Changing Arctic Research School
UiT the Arctic University of Norway started the transdisciplinary research school “Changing Arctic” in August 2022, with PhD candidates and supervisors from all seven university faculties. The research school has a focus on renewable energy, food security, health, and welfare. “Changing Arctic” will collaborate with actors in the private and public sector. The research outcomes will contribute to resilience and transformation in the Arctic and will thus operationalize Sustainable Development Goals.
The training will provide PhD candidates with knowledge, professional and transferable skills, and general competences that enables them to contribute to innovative and sustainable solutions for the Arctic. The research school will arrange courses, seminars, workshops, and excursions, and will organise secondments in private enterprises, NGOs, and public institutions. This is to ensure the relevance of project outcomes and enhance the employability of the PhD graduates. Read more about the research school Changing Arctic | UiT.
The position is a fixed term position for a duration of four years. One year is distributed as 25 % each year and will consist of teaching (10 %) and other duties such as secondments and interactions with the industry or the public sector. The objective of the position is to complete research training to the level of a doctoral degree. Admission to the PhD programme is a prerequisite for employment, and the programme period starts on commencement of the position.
The workplace is at UiT Campus Harstad. You must be able to start in the position within a reasonable time after receiving the offer. The Research School starts on the 1st of September 2023.
The position’s affiliation and field of research
Climate change is affecting our natural and built environment in a multitude of different ways. In terms of ecosystem impacts, climate change can result in positive or negative feedback effects in ecosystems, with the potential to fundamentally change the way ecosystems are structured or function. Oceans and consequently their marine environments are but one example of ecosystems experiencing large, unprecedented changes due to climate change. The Arctic is a critical area of focus for ocean ecosystem research, due to it being the fastest warming area globally under climate change. Northern Norway’s ocean ecosystems are one of the most vulnerable to climate change, given the extensive aquaculture industry in the region among other reasons. Aquaculture in Northern Norway accounts for 40% of the overall Norwegian fishing industry and is one of the main local economy sources in the region, providing both jobs and food to the local community. The Harstad / Narvik area is one of the top aquaculture areas in Northern Norway, with several large-scale fish farms and more to be developed in the years to come. However, despite the importance of this industry in both the local and national, and international scale, there is little in-depth research on how future ocean temperatures will affect local aquaculture in Northern Norway (sea-based aquaculture). Decisions taken by industry require knowledge and persuasion, but an eventual shift towards climate adaptive practices takes time. New knowledge in the form of climate adaptive practices can help to address future challenges in this industry. Various risks climate change presents to the aquaculture industry in Northern Norway in the years to come will be treated in this project, also work along with industry partners will be emphasized to develop clear risk treatment and climate change adaptation strategies that can support the aquaculture industry to adapt to our changing oceans in the decades to come.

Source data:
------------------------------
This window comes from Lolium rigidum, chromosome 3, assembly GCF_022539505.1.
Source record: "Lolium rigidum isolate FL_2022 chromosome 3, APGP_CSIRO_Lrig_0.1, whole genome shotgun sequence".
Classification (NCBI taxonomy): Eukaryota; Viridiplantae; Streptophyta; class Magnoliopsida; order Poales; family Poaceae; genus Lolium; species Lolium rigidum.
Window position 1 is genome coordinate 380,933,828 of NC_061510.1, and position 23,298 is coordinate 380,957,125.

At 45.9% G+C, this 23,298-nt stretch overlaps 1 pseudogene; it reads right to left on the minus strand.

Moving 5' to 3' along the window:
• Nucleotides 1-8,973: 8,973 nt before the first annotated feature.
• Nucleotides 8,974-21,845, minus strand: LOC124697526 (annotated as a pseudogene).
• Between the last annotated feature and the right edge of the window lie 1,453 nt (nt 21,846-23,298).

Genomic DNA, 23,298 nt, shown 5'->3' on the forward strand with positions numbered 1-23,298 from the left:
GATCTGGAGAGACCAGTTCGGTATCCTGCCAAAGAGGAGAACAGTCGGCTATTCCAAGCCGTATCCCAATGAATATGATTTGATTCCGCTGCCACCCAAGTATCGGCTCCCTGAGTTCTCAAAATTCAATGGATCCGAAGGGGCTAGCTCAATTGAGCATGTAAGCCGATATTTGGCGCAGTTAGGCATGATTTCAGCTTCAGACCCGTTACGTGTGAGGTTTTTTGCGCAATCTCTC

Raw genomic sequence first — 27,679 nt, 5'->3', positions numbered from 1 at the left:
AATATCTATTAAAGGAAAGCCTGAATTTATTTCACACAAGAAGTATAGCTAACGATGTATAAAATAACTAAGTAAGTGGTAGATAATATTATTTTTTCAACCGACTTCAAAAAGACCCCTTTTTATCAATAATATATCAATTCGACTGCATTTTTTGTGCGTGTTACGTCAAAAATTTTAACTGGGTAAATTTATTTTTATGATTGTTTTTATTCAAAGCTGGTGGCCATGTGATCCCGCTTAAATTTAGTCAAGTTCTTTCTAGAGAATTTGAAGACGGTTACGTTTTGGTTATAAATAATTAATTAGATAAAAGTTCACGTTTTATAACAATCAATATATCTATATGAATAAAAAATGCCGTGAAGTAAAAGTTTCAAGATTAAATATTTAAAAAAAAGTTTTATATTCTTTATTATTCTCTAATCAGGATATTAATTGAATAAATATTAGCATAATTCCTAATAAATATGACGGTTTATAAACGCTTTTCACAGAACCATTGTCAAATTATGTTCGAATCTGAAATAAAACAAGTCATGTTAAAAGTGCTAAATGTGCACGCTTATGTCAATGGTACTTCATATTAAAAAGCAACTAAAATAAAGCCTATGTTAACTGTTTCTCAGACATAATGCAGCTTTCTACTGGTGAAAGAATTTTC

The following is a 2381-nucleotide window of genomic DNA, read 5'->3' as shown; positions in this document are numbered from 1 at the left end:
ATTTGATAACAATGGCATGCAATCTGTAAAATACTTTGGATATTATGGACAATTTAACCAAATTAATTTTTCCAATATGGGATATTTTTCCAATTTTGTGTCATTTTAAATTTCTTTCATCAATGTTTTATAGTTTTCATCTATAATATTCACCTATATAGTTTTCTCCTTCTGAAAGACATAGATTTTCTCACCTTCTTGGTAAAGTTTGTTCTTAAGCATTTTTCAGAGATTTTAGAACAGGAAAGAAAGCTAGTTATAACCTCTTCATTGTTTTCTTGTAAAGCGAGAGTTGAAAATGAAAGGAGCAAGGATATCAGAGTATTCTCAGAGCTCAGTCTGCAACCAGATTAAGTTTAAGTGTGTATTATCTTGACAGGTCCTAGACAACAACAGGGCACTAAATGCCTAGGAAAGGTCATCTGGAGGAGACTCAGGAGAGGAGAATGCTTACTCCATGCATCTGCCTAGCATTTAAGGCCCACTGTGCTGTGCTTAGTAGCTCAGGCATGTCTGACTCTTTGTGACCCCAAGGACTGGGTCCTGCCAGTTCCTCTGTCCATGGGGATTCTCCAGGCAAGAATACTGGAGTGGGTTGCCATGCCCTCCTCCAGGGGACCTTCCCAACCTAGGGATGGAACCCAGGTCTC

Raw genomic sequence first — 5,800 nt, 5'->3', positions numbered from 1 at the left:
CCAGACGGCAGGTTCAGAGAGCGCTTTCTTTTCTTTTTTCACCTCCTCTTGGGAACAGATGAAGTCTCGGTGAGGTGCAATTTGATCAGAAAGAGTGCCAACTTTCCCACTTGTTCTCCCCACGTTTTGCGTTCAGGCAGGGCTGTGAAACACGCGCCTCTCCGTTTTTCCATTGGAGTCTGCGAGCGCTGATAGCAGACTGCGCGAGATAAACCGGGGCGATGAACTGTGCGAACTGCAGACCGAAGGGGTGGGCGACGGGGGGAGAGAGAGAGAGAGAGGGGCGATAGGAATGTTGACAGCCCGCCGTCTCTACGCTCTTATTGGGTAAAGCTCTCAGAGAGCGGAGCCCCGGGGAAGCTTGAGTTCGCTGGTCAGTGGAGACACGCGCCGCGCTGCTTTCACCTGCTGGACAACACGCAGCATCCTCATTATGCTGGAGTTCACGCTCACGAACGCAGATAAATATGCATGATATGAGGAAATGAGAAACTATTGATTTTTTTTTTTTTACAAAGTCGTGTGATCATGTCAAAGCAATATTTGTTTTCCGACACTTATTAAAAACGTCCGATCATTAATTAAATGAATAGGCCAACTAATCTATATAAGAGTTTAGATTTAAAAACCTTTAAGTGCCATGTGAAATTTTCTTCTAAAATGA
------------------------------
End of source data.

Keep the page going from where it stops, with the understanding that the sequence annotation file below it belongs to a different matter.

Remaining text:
Therefore, this research thereby helps addressing Changing Arctic’s focus areas on safeguarding food security and welfare. Part of the PhD student’s task will be to help develop a series of ocean temperature models, based on different climate change scenarios, that can be used to develop a robust and comprehensive risk analysis as well as proper industry-, local- and farm-level risk treatment and adaptation options regarding the aquaculture industry in Northern Norway, looking specifically at the Harstad /Narvik region as a case study region.